In this recording from California, a mockingbird cycles through several melodies before beginning to imitate a group of crows perched nearby.

Because mockingbirds are now so common and so widely dispersed, many of us are unaware of how rare they once were. During the late eighteenth and the nineteenth centuries, a flourishing caged-bird trade decimated populations of many songbirds in America, including the cardinal, indigo bunting, and that most impressive of singers, the mockingbird. A 1904 issue of Bird-lore, a publication of the Audubon Society, celebrated the passage of new legislation protecting non-game birds, while also reminding readers of what was at stake: “A few weeks since the [Audubon] Chairman visited the store of a bird dealer in New York, and in one large cage saw not less than sixty Mockingbirds, some of them so young that when the cage was approached the poor birds hopped to the wire netting fluttering their wings and opening their mouths to be fed.”

Bird-Lore's motto? A bird in the bush is worth two in the hand. In this issue, the Audubon Society detailed the splendid legislative efforts intended to save more birds from the caged bird trade.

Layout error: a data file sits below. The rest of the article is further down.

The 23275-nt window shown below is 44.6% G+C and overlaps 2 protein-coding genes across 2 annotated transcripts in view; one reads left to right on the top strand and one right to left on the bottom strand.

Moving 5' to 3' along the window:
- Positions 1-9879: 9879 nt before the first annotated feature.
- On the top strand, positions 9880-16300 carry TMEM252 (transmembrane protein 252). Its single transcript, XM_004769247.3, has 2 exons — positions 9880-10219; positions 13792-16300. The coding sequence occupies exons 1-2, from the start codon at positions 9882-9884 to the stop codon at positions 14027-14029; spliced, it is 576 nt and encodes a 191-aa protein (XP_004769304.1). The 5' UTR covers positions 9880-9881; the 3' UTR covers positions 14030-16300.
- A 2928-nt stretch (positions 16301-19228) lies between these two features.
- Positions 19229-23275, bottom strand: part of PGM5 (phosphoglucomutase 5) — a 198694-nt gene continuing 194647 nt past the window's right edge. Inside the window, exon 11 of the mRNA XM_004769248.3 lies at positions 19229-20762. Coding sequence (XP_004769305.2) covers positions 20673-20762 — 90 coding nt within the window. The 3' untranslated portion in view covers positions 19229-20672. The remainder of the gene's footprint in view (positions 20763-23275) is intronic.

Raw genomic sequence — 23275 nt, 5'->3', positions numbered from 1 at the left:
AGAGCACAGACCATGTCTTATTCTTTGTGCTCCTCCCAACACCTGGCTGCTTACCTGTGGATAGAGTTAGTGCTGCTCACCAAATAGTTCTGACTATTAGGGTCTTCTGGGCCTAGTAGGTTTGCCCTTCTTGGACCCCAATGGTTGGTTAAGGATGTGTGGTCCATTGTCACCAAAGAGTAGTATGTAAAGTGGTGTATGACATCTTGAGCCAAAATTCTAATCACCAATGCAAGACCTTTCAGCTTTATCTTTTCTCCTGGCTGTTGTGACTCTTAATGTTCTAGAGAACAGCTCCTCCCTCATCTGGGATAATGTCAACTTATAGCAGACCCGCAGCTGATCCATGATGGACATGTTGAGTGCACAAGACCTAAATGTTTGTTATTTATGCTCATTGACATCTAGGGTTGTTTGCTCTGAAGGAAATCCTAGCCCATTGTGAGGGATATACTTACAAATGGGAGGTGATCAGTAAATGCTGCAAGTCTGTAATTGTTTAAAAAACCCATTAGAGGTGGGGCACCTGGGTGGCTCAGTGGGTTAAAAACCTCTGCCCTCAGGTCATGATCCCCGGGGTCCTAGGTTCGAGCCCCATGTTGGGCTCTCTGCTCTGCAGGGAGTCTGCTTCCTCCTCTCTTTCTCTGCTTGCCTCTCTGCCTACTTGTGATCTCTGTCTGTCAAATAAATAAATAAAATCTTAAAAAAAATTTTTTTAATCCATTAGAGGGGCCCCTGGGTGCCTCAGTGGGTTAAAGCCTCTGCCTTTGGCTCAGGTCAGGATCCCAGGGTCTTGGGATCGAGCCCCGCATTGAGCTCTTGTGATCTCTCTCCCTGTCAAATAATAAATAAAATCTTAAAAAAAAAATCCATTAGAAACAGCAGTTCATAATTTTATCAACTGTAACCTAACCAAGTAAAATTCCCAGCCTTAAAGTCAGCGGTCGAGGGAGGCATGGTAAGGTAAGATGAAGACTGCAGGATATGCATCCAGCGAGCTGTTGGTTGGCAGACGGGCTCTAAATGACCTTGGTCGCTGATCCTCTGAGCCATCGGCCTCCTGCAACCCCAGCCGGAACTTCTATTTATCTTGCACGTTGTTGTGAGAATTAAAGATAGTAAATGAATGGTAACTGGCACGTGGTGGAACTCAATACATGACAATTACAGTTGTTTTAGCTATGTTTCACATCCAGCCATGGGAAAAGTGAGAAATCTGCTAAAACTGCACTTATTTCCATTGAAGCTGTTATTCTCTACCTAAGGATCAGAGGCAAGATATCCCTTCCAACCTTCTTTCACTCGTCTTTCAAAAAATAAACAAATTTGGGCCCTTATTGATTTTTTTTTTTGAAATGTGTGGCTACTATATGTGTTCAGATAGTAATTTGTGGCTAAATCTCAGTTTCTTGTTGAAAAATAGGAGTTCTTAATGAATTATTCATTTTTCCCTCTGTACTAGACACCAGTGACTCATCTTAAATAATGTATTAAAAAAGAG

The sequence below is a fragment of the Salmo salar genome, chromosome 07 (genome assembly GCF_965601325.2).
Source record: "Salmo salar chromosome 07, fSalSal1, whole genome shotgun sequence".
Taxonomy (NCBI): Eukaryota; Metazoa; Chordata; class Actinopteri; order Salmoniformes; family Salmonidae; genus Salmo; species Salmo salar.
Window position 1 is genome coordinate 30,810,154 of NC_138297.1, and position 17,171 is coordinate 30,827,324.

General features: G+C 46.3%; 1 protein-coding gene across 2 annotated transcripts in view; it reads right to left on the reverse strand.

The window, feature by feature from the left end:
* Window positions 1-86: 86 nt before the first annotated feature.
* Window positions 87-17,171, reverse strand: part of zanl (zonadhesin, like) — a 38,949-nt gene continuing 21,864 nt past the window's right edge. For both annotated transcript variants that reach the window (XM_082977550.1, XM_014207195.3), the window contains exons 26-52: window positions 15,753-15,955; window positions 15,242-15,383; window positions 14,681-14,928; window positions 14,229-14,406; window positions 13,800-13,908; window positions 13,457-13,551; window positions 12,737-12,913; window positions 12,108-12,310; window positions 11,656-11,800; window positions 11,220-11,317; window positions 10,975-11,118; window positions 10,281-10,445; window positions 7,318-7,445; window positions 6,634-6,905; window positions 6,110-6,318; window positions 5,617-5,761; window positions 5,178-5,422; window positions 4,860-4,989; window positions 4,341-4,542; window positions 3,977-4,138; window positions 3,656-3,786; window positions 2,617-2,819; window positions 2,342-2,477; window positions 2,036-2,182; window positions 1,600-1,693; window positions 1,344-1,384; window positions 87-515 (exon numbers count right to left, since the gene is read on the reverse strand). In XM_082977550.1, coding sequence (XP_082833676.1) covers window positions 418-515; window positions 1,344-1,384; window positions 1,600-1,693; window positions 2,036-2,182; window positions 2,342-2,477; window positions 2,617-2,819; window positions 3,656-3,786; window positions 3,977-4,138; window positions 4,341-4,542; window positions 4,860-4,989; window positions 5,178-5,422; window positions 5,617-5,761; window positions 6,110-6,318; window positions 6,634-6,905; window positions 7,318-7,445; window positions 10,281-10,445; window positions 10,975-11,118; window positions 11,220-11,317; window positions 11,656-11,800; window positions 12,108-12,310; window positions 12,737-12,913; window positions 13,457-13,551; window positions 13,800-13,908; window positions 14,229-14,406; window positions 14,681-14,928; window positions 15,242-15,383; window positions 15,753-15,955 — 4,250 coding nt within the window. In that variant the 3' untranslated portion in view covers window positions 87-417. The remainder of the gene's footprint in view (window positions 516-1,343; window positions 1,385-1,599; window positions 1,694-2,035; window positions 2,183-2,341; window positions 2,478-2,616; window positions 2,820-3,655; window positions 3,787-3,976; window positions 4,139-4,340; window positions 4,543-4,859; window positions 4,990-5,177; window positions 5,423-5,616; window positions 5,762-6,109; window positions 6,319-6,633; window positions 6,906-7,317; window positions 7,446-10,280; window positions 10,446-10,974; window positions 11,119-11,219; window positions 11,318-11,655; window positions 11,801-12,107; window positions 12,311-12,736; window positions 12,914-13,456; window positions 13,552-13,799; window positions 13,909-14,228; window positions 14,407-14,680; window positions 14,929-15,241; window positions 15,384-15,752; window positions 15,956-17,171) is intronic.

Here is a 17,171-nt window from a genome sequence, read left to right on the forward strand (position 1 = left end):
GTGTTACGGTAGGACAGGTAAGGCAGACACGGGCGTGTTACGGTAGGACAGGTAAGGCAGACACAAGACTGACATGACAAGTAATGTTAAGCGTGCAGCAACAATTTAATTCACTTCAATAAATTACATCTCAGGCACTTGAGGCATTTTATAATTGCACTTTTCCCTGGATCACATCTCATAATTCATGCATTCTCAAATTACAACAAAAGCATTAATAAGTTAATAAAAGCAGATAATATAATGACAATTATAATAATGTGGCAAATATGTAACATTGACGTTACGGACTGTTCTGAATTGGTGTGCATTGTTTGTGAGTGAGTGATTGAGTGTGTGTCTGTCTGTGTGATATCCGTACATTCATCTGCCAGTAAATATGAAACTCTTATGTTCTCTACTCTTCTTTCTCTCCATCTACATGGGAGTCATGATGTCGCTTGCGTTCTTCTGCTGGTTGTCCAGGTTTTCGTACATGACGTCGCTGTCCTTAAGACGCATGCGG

The most famous American to keep a mockingbird as a pet was Thomas Jefferson. In November, 1772, Jefferson purchased his first mockingbird from a slave for five shillings. At that time the wild mockingbirds that now grace the woods surrounding Monticello were still decades away from expanding their range to Virginia, and so the species was a true novelty. Jefferson would go on to own at least four mockingbirds, several of which were able to mimic the woodland birds of Virginia and also sing American and Scottish songs. In 1784 Jefferson even took a mockingbird with him to France and back, a trip during which the bird learned not only to sing French songs, but also to imitate the creaking of the timbers on the ship that carried it across the broad Atlantic. Jefferson also has the distinction of being the first U.S. President to keep a pet in the White House. His companion mockingbird, Dick, not only lived in the presidential mansion but in fact had free range within it. Jefferson routinely left Dick’s cage open so he could fly around, perch on the president’s shoulder while he worked, even sing duets with Jefferson as he played the violin. Jefferson’s appreciation for this unique species is apparent in his suggestion to a friend that he should “[teach] all the children to venerate [the mockingbird] as a superior being in the form of a bird.”